Noreen Bukhari  21:33
And that's the personalised care isn't it, to just listen to women and hear what they need individually and help them work through that in a safe way?

 Noreen Bukhari  22:33
Absolutely. Absolutely. And it listens to women's voices really. And as you know that also being part of the Maternity Engagement Group (MEG) and Whose Shoes and also prior to that I used to chair the MSLC.

 Gill Phillips  22:46
Previous version to Maternity Voices Partnership, isn't it so that people ... so working with women then was it the Maternity Services Liaison Committee that was the previous name wasn't it?

 Noreen Bukhari  22:56
It was yeah. 

Gill Phillips  22:57
and you chaired that for five years as I remember?

 Noreen Bukhari  23:00
10 years!

Gill Phillips  23:01
Was it 10 years? Yeah, for 10 years? Yeah.

 Noreen Bukhari  23:06
I think the the commissioners at the time, which was a PCT, then it went on to the CCG were happy for me to carry on.  and so were the partners and midwife team and I was really, really honoured to be able to do that for 10 years.  And yeah, so the Maternity Liaison Committee again, we had very similar aims and objectives to the MVP, which really is trying to hear the voices of service users to try and to shape and help improve maternity services. And it was a very similar set-up; we had multi agency partners sitting on there; Heads of Midwifery, modern matrons, infant feeding leads, commissioners, and service users. And it was really trying to capture that service user voice. And I think, working within the same area where we want to try and capture the 'BAME' voice as well, we were able then to be able to cascade out surveys, we have that user engagement and listen to women, and what they were saying and feed into those meetings. And I felt really, really passionate about that; really passionate about working with Heads of Midwifery to look at their vision. And then obviously with the MVP, when the structure changed, I started to chair the Maternity Engagement Group in Coventry, which oversaw Coventry and Rugby. And again, it was trying to hear the service user voice, it was more service user-led, but t he main groups and that would feed it to the MVP, and every single woman that came to those meetings, and also some of the dads as well, and their experiences of how that maternity experience took to them. And a lot of people don't realise that some people, they take that with them for the rest of their life. They always remember where they gave birth, they always remember their midwife. They always remember that experience that they had. And in some instances it can traumatise some people, and in some instances, if they've had bad experiences, it can be very, very positive and something they'll look back on with fondness. But working with patient experience midwife in UHCW was fantastic and also the Head of Midwifery, just to be able to work on an action plan. And the Whose Shoes Action Plan was created, Gill, where we did the, just before lockdown I think that we had an event at UHCW, which was brilliant. And to be able to attend that event, and capture everyone's experiences and views - and our key themes really, that we wanted to look at and focus on, really gave us some direction really, you know, a delivery plan, really, and what we wanted to look for going forward. And then we had lockdown. Following that we just had a very recent event, like you mentioned at the beginning, the Whose Shoes event that we did with with Gaynor Armstrong, and Louise Clarke, and Leanne. And again, it was great to see practitioners there, service users there again and forming their views and key themes that again will be the new action plan, going forward. Unfortunately, I've stepped down as MEG chair, as we've got a new structure that's coming and going forward for the MVP, I thought it was really timely for me to hand that over to somebody else. But I really have been honoured to be able to do that role and being able to sort of chair the MSLC and also the at the Maternity Engagement Group for for so many years, over a decade, that I've been really privileged to be able to have done that and just make a difference, really.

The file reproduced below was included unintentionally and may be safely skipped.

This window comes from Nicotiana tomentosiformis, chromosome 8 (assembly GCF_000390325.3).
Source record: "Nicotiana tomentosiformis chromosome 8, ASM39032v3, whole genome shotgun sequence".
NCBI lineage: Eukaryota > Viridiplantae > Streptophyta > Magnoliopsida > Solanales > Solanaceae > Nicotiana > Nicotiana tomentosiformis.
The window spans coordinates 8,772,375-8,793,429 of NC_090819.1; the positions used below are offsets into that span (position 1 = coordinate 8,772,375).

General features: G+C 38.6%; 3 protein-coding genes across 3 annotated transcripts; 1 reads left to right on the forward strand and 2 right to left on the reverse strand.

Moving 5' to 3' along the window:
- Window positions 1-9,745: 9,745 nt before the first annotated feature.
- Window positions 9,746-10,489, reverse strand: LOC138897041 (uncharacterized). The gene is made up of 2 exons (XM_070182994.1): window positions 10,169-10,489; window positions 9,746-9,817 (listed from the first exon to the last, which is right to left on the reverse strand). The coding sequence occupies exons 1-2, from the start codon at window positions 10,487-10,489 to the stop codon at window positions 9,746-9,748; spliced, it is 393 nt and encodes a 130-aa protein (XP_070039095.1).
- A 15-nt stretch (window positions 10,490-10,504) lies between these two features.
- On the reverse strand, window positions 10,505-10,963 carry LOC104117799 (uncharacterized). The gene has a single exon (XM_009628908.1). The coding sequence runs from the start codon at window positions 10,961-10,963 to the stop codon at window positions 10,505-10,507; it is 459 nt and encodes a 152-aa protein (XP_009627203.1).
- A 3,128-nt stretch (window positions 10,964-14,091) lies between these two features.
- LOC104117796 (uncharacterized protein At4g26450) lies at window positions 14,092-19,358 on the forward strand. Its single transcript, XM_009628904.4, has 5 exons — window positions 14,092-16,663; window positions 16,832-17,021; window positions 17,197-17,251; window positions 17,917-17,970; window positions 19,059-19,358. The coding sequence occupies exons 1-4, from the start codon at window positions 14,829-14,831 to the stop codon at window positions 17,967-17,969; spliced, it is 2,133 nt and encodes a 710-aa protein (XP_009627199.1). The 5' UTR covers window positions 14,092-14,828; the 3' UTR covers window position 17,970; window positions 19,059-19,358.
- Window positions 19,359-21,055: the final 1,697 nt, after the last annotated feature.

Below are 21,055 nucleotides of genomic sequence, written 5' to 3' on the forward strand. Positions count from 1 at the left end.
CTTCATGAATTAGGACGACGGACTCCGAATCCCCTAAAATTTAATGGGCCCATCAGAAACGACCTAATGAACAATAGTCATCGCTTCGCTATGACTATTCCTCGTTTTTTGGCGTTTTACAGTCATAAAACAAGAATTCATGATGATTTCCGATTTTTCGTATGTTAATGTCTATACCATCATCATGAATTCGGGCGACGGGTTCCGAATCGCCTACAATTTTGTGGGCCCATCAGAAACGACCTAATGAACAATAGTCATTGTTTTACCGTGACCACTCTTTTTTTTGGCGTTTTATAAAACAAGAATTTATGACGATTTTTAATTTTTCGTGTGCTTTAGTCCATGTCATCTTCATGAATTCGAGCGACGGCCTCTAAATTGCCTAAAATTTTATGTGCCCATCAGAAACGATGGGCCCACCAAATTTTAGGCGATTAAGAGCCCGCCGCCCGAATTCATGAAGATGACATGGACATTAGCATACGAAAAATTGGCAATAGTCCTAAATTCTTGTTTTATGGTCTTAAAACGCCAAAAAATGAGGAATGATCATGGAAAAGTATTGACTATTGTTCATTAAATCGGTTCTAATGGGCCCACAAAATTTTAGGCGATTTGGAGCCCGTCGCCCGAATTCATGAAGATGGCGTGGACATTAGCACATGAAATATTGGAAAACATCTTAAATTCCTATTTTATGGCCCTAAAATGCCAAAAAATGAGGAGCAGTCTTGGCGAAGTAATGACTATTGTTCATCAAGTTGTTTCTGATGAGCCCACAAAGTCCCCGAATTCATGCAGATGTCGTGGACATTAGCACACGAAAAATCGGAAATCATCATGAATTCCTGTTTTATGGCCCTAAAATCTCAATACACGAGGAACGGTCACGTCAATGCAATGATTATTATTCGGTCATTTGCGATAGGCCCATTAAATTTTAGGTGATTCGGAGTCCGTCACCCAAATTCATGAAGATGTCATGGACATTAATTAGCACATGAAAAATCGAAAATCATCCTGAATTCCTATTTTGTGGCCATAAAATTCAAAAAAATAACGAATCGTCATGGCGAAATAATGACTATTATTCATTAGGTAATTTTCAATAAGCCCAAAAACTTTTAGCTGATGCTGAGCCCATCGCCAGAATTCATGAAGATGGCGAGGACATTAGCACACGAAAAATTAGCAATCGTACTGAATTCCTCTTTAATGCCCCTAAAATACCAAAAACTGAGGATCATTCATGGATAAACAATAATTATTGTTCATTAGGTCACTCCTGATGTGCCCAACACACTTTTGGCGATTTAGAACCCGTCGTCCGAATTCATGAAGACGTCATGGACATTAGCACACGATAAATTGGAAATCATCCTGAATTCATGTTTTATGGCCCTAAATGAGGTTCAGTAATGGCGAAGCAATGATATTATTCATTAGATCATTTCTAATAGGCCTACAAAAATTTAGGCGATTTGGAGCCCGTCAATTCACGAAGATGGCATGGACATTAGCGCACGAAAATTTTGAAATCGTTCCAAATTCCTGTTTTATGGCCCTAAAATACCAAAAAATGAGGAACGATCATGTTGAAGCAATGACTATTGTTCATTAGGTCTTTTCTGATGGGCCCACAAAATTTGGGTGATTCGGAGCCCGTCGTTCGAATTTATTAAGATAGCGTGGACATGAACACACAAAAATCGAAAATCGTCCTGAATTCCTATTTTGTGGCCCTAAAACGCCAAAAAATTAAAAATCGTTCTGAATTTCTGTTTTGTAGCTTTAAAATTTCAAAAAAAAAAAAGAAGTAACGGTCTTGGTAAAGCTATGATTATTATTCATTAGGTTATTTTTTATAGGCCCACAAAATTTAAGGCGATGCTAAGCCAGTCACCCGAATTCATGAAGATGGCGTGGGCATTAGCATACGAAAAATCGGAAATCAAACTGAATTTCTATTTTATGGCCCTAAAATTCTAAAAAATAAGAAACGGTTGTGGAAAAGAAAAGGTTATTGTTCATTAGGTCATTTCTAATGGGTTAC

Gill Phillips  26:22
Big difference. Yeah. I mean, you were talking then. And even that was really innovative. So the event that we did with Gaynor at UHCW and obviously all the team, was very collaborative, I saw is as really innovative because we wanted to reflect on people's experiences during the pandemic. And I think the realisation that the women and families, and what it felt like to give birth, during the pandemic, and the isolation and the very unique issues, but also for the staff to be in that midwifery unit. And to have to say, "sorry, your partner can't stay" or with the changing government guidelines as Gaynor described, literally, by the day, you know; having to catch up and work around trying to keep really good communication with women, including through Facebook, and some, you know, more modern media. And you mentioned ... I wanted to come back to, you mentioned briefly and it was so fantastic. It was something that really stuck with me, the film that was made with Warwick University. And I love the fact that it was obviously incredibly powerful, but it was the voices of the women. It didn't need to be a video, you didn't need to actually see the person. And I suppose that's, that perhaps links with what I'm trying to do the podcast, sometimes the power of audio, and just hearing people's experience and that whole power of storytelling. Tell us just a little bit more about that film. Because is it something we could link to Noreen? 

Noreen Bukhari  27:56